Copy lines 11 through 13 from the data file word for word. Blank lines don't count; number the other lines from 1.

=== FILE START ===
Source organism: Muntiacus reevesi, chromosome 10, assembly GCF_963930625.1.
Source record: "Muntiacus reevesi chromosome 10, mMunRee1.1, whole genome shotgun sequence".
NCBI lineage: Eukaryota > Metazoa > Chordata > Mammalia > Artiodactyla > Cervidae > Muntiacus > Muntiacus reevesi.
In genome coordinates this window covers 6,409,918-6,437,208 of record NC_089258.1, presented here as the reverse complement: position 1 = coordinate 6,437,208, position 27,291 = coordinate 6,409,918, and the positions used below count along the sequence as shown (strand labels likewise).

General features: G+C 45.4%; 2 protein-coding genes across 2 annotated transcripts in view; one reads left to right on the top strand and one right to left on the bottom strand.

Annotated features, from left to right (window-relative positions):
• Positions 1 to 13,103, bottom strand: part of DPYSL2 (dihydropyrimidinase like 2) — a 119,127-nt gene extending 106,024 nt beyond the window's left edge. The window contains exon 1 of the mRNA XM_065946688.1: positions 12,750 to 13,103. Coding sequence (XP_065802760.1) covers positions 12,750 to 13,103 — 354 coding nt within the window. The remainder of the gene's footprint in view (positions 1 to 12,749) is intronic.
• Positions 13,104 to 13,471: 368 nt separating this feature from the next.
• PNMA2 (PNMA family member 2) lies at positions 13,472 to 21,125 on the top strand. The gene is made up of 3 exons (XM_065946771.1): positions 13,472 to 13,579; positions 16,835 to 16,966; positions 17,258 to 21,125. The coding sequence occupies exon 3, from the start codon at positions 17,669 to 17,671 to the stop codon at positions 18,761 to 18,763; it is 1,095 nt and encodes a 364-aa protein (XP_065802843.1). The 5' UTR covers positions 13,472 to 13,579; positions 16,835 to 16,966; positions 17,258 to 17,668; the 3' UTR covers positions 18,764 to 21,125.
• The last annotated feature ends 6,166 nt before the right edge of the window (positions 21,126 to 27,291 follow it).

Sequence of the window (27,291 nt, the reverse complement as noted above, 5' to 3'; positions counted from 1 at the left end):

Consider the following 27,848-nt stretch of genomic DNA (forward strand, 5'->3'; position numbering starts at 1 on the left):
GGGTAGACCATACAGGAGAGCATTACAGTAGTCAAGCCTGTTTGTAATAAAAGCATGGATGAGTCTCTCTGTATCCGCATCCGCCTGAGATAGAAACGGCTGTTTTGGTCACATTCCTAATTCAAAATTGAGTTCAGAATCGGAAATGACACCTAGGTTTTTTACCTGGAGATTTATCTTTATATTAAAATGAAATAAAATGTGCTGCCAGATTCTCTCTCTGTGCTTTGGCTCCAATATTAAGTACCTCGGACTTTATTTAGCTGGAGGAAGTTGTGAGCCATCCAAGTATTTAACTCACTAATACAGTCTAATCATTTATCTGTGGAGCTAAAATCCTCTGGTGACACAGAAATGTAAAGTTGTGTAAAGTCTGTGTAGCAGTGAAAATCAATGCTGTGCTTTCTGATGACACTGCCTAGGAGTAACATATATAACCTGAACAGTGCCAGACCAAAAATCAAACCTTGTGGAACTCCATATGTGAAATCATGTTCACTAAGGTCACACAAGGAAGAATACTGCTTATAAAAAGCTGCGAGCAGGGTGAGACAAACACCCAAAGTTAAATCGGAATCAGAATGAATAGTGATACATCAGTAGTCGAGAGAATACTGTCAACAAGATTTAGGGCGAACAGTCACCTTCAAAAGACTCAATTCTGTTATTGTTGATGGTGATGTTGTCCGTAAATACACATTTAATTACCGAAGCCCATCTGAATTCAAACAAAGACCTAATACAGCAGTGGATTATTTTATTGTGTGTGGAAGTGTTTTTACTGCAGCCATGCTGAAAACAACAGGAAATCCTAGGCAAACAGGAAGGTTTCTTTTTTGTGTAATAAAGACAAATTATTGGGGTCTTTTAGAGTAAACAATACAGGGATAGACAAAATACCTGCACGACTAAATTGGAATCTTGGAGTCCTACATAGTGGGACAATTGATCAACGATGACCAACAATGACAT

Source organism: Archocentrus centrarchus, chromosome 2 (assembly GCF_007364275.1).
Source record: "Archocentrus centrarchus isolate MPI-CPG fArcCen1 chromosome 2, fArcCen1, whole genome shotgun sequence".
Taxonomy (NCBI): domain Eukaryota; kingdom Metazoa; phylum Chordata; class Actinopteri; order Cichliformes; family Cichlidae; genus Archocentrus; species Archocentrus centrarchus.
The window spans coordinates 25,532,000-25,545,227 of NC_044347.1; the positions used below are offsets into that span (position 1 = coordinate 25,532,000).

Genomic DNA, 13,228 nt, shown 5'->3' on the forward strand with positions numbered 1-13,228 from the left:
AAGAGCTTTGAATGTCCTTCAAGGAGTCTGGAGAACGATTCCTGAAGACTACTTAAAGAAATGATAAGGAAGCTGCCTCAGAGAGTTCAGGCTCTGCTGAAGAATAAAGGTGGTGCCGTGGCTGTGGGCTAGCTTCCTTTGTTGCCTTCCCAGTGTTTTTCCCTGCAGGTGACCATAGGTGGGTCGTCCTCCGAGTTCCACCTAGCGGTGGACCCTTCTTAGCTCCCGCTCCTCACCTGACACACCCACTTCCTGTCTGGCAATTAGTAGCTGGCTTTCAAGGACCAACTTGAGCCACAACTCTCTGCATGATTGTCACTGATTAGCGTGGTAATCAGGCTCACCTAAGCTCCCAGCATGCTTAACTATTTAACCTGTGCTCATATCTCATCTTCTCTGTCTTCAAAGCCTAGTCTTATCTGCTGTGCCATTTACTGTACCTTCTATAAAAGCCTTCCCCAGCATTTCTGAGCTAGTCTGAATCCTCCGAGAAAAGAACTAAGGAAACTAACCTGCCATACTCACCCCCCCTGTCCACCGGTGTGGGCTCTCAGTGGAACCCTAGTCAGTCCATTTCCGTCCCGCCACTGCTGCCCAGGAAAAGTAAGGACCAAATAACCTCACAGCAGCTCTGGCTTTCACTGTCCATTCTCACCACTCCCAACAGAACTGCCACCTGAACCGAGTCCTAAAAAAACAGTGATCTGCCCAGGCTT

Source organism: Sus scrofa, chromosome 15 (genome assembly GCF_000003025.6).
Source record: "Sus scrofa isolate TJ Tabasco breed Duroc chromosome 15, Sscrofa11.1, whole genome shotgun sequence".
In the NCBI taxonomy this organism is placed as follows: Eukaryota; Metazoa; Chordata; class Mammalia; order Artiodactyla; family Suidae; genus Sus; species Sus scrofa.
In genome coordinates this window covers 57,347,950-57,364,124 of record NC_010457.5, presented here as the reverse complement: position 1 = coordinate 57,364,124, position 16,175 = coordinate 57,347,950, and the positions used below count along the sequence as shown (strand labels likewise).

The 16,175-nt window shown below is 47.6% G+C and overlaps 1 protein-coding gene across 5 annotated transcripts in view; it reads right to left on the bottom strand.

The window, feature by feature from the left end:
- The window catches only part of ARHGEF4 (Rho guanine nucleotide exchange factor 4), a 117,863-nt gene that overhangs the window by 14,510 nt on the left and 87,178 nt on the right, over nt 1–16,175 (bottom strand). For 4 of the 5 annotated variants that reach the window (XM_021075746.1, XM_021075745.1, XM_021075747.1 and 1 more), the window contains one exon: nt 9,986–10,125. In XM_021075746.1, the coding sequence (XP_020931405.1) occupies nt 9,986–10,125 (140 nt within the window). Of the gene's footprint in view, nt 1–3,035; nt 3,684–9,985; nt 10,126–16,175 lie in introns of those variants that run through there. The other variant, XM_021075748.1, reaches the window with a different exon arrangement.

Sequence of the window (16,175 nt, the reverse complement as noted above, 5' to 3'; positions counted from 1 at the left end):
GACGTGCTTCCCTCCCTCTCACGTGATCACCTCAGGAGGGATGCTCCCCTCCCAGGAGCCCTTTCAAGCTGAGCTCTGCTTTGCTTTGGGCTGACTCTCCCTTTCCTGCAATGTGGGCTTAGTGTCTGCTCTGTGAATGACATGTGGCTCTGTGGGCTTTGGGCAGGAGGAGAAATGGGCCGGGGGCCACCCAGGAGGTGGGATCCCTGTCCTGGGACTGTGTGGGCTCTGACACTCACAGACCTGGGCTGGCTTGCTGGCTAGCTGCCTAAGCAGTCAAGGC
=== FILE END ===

Sequence of the window (27,291 nt, the reverse complement as noted above, 5' to 3'; positions counted from 1 at the left end):

Consider the following 27,848-nt stretch of genomic DNA (forward strand, 5'->3'; position numbering starts at 1 on the left):
GGGTAGACCATACAGGAGAGCATTACAGTAGTCAAGCCTGTTTGTAATAAAAGCATGGATGAGTCTCTCTGTATCCGCATCCGCCTGAGATAGAAACGGCTGTTTTGGTCACATTCCTAATTCAAAATTGAGTTCAGAATCGGAAATGACACCTAGGTTTTTTACCTGGAGATTTATCTTTATATTAAAATGAAATAAAATGTGCTGCCAGATTCTCTCTCTGTGCTTTGGCTCCAATATTAAGTACCTCGGACTTTATTTAGCTGGAGGAAGTTGTGAGCCATCCAAGTATTTAACTCACTAATACAGTCTAATCATTTATCTGTGGAGCTAAAATCCTCTGGTGACACAGAAATGTAAAGTTGTGTAAAGTCTGTGTAGCAGTGAAAATCAATGCTGTGCTTTCTGATGACACTGCCTAGGAGTAACATATATAACCTGAACAGTGCCAGACCAAAAATCAAACCTTGTGGAACTCCATATGTGAAATCATGTTCACTAAGGTCACACAAGGAAGAATACTGCTTATAAAAAGCTGCGAGCAGGGTGAGACAAACACCCAAAGTTAAATCGGAATCAGAATGAATAGTGATACATCAGTAGTCGAGAGAATACTGTCAACAAGATTTAGGGCGAACAGTCACCTTCAAAAGACTCAATTCTGTTATTGTTGATGGTGATGTTGTCCGTAAATACACATTTAATTACCGAAGCCCATCTGAATTCAAACAAAGACCTAATACAGCAGTGGATTATTTTATTGTGTGTGGAAGTGTTTTTACTGCAGCCATGCTGAAAACAACAGGAAATCCTAGGCAAACAGGAAGGTTTCTTTTTTGTGTAATAAAGACAAATTATTGGGGTCTTTTAGAGTAAACAATACAGGGATAGACAAAATACCTGCACGACTAAATTGGAATCTTGGAGTCCTACATAGTGGGACAATTGATCAACGATGACCAACAATGACAT